The -not so dirt - dirt on Mötley Crüe

8 April, 2019
The -not so dirt - dirt on Mötley Crüe

Mötley Crüe - one of the most important bands in the history of rock ‘n’ Roll. Responsible for bringing into the mainstream a branch of Rock ‘n’ Roll not quite suitable for the general public at the time. Reaching the summit of their stardom in the 1980s and 1990s, Crüe experienced all the glamour of being a rock stars. Even the most unlikely and nuisance – shall we say – hijinks? Let’s take a look at the -not so dirt - dirt on Mötley Crüe.

Cinebiography anyone?

Netflix’ "The Dirt" is certainly one of the best cinebiographies made in recent years. Yes, I know I’m blaspheming against ‘Bohemian Rhapsody’ but in all fairness, ‘The Dirt’ is much more fun to watch. ‘Walk the Line’ – Johnny Cash’s cinebiography - was cool, but it had more of a homage tone to it. As did ‘Bohemian Rhapsody’.

‘Bohemian Rhapsody’ – the muse for my previous article- was a box office hit, but it gave us a hygienic story. It was quite politically correct and with hints of anti-britishisms (yes, I said it!). ‘Detroit Rock City’ was awesome but not really a cinebiography. ‘This is Spinal Tap’, ‘Rock Star’, ‘The Blues Brothers’ and the classic ‘Tenacious D’ weren’t even about real bands. But when it comes to real, sweaty, sticky, smoky, chemically enhanced rock ‘n’ roll, nothing done so far is as honest as ‘The Dirt’. Let alone exaggerated and unpretentious!

The film

One hour and forty-eight minutes is definitely not enough to explore the plethora of wickedness Mötley Crüe have to offer. However, ‘The Dirt’ surprisingly compresses 30 years of the band’s history into a fairly entertaining flick. The movie at least gave us an idea of ​​what Mötley Crüe was like. The good, the bad, and the rotten sides.

The narrative is dynamic from beginning to end, something uncommon for Netflix. The film never becomes tiring, it amuses, it angers, it moves us. It is even capable of making us cry – believe me, it does!

The actors were so good in their roles! It is actually hard to differ who the actors were and who the actual musicians were. Especially when they show old band photos at the end.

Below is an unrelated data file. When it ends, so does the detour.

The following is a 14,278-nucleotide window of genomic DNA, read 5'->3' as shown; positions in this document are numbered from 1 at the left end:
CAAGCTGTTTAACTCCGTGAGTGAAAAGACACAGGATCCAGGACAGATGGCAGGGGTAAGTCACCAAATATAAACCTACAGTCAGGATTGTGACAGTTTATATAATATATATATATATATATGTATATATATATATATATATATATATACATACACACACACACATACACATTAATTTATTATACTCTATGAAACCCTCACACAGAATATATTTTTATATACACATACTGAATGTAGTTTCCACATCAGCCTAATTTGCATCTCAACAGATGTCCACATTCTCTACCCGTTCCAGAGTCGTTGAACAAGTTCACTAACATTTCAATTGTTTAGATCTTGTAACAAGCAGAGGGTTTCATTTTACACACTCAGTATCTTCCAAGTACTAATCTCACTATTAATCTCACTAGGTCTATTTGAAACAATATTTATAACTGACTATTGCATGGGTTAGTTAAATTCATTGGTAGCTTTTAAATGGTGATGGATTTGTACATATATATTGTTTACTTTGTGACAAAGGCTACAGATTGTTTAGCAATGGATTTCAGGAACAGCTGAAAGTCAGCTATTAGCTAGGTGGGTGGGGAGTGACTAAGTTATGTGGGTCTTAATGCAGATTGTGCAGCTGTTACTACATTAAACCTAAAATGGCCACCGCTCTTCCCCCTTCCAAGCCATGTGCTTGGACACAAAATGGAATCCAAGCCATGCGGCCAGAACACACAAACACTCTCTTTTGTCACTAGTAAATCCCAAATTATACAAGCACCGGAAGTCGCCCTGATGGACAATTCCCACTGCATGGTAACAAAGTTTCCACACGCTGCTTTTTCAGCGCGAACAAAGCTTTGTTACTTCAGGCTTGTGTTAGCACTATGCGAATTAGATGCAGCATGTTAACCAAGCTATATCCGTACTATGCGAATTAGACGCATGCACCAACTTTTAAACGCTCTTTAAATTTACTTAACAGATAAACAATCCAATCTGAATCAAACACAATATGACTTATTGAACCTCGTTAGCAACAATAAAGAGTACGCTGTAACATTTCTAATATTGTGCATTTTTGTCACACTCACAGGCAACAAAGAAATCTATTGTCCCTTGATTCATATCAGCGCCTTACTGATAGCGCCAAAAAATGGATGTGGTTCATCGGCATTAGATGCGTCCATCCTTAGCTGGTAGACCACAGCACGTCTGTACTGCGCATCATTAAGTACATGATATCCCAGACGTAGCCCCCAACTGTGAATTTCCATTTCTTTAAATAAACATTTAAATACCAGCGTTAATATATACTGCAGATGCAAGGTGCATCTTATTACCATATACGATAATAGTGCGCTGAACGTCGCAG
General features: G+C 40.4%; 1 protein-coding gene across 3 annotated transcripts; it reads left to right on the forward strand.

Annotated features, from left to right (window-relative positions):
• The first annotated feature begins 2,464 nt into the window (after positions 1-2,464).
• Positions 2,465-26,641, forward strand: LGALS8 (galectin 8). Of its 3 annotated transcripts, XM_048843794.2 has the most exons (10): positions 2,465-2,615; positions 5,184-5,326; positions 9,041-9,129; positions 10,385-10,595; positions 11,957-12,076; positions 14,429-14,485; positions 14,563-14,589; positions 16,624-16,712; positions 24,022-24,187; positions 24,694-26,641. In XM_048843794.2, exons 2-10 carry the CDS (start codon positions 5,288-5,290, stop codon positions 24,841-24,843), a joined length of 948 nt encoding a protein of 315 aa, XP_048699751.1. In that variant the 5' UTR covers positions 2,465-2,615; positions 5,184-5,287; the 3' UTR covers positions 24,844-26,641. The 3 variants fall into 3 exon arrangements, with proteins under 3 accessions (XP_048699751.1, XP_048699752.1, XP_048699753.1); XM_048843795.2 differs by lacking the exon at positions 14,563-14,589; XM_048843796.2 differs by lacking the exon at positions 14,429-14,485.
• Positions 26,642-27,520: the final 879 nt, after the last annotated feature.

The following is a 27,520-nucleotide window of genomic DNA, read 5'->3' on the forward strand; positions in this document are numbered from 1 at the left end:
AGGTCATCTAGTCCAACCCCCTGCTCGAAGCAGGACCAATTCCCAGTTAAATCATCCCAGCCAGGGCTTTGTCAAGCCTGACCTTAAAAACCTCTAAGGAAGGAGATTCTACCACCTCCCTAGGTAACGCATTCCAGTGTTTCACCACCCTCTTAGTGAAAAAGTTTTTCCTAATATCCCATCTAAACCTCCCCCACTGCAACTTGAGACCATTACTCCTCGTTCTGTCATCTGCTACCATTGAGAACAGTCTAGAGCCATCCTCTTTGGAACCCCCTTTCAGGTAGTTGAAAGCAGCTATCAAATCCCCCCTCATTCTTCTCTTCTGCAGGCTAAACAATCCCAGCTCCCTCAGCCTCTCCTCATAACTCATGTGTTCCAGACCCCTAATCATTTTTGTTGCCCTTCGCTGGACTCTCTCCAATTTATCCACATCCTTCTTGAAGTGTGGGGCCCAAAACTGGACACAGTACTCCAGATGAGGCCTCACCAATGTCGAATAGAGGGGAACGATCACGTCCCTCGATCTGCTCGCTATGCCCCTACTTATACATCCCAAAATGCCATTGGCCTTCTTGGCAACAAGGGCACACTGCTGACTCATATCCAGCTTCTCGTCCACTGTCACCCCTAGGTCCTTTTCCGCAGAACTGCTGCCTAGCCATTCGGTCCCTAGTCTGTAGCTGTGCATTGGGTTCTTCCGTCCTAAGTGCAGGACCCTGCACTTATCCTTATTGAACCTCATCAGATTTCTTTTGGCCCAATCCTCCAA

Should I dare compare it to Woody Allen’s ‘Annie Hall’ and Tim Miller’s ‘Deadpool’?

Yes, I should! But don’t murder me yet, Woody Allen’s fans. I’m just comparing the fourth wall breaking all three movies do so elegantly.

The Dirt’s direction is very consistent. The breaks of the fourth wall are punctual, unexpected, and quite amusing.

The film makes a point of separating reality from fiction. They literally say: ‘This never happened, but it sounded cooler than what really happened’.

Perhaps the film’s coup de grâce was its balance. It gave each band member the same level of importance, depth of backstory, screen time, and overall awesomeness. If you think about it, it’s a movie about a band, not just one iconic artist who happens to be part of a band.

Let’s get controversial

We live in times of political correctness. People justify the most deplorable or disgusting behaviors as left-lib political stances. As opposed to conservative stands. These are condemned as bigotry. However, ‘The Dirt’ brings a fresh whiff of ‘this is reality, deal with it’.

One should expect lots of drugs and sex in a cinebiography of an 80’s band. What you may have not expected is a man slapping a woman who was offending his mother. In addition, a rocker who actually had a loving nuclear family and didn’t grow up with a sad and traumatizing life story.

A man defending his mother’s honor from a groupie of questionable morals. Not pegged as a villain, a drunk, a bastard, or anything derogatory. Traditional nuclear families portrayed as something quite lovely and deserving of respect. These aren’t such common things to see in the media nowadays. Let alone to see in a band's cinebiography. Especially one of the most controversial rock bands of the 80's. Hunf, reality check!

And now the fat lady sings

They set the tone of this movie right at the beginning. The narrator - one of the protagonists - gives a statement that strikes by its simplicity and honesty: ‘We were not a band, we were a gang.’

What could have been a heavy drama or a millennial’s ‘let’s be offended by everything’ film, given the seriousness of the narrated events, paradoxically becomes a fun revisit of the devil-may-care attitude we had in the 80’s and early 90’s.

If you do not know the band, it is worth watching the movie and getting to know the work of this wicked cool off the hook 80’s hair band. 

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Dennis Tura
Dennis Tura

Dennis Tura is a language teacher, author, and proprietor of his own Startup since 2005. Shortly after endeavouring on the private language tutoring market, he realised social media would be key to reach customers far and wide, and therefore based most of his advertising on these outlets. In 2012, he took a step even further and began providing courses online, reaching customers worldwide and once again making using of social media as an optimal channel for advertising.

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